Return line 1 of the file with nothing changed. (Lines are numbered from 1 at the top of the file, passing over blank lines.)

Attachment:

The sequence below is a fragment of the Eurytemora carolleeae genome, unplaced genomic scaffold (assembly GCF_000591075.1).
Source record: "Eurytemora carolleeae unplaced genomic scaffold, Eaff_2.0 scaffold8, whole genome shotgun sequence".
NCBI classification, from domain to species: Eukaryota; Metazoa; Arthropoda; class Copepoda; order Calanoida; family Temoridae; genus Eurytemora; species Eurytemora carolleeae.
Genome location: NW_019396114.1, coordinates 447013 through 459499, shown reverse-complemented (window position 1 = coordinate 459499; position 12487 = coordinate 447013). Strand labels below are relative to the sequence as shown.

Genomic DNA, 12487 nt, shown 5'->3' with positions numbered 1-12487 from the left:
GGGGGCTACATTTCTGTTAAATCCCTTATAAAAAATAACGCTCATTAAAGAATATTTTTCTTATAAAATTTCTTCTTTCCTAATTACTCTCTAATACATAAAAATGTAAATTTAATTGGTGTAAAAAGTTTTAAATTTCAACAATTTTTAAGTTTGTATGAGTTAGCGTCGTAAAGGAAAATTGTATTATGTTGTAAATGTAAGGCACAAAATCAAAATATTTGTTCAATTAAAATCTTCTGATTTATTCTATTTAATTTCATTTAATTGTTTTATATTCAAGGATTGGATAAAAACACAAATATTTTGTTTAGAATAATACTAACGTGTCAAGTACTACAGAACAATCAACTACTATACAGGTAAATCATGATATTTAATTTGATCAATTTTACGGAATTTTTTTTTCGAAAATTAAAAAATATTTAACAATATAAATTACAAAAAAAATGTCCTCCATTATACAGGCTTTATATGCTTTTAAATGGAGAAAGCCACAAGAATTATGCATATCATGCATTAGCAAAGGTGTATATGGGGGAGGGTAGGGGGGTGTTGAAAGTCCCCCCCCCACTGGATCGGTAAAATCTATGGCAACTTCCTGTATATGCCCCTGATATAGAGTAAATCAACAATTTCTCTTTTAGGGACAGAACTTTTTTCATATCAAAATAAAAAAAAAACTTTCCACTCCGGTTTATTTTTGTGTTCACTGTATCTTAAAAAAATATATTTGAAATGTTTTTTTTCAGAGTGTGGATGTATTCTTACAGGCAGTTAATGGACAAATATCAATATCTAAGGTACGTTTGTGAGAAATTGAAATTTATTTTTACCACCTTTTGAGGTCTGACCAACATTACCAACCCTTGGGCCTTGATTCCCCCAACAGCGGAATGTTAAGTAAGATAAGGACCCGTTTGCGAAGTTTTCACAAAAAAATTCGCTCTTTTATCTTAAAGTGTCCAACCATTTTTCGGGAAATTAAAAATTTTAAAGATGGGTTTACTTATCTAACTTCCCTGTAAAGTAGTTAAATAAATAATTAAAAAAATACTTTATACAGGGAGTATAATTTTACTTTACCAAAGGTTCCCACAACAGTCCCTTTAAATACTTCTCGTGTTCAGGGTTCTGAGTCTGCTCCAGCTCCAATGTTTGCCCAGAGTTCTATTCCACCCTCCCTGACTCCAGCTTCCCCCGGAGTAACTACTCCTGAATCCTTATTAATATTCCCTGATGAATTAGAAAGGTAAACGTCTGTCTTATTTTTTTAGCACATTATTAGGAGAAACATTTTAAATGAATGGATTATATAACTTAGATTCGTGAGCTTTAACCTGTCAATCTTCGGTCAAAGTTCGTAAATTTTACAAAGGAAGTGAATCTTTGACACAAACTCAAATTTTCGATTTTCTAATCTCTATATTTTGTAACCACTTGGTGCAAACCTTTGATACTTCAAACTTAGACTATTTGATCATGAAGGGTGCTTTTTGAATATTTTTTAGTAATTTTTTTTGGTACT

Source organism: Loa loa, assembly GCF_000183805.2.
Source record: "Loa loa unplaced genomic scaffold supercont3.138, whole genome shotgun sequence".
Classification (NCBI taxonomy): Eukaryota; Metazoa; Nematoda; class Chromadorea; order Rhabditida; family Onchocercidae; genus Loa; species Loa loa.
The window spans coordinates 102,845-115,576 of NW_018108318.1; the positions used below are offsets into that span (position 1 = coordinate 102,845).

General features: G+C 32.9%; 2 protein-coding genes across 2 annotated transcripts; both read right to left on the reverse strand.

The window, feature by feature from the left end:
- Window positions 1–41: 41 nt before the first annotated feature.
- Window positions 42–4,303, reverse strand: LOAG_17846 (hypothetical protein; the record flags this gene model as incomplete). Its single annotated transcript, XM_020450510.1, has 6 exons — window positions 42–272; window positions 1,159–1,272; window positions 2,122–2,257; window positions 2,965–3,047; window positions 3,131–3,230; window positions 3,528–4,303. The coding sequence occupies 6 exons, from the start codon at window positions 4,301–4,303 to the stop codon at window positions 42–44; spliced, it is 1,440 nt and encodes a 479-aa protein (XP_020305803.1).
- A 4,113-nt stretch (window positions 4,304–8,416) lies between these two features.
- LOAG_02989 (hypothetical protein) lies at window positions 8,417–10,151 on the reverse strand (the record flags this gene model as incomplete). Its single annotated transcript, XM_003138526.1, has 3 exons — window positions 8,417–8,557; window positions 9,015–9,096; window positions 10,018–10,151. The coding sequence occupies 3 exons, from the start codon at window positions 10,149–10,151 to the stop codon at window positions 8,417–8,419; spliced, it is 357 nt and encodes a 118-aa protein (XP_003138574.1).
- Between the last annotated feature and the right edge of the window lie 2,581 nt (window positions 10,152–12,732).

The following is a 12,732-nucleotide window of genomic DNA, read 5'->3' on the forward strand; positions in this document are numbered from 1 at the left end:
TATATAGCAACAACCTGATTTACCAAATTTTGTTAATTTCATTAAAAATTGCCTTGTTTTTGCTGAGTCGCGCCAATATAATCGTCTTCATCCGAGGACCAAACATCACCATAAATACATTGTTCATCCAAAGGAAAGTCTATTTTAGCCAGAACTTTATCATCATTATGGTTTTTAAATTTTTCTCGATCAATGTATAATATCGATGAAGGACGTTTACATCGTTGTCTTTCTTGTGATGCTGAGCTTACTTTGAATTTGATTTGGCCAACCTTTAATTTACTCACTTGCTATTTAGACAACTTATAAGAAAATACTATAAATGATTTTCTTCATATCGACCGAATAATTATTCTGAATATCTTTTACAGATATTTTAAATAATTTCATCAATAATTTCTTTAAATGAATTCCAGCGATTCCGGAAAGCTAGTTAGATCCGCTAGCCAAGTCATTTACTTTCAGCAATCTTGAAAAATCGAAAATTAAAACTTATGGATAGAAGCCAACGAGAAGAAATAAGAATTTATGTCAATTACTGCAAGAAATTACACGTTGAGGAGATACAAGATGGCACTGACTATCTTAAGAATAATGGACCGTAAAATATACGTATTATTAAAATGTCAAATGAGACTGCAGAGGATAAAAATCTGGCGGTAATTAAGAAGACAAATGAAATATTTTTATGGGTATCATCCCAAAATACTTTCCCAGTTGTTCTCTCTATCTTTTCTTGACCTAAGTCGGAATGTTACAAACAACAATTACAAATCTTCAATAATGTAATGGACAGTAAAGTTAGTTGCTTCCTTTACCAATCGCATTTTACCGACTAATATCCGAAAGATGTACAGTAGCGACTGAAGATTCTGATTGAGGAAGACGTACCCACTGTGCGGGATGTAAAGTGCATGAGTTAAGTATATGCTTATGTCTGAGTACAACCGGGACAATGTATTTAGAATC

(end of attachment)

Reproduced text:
The sequence below is a fragment of the Eurytemora carolleeae genome, unplaced genomic scaffold (assembly GCF_000591075.1).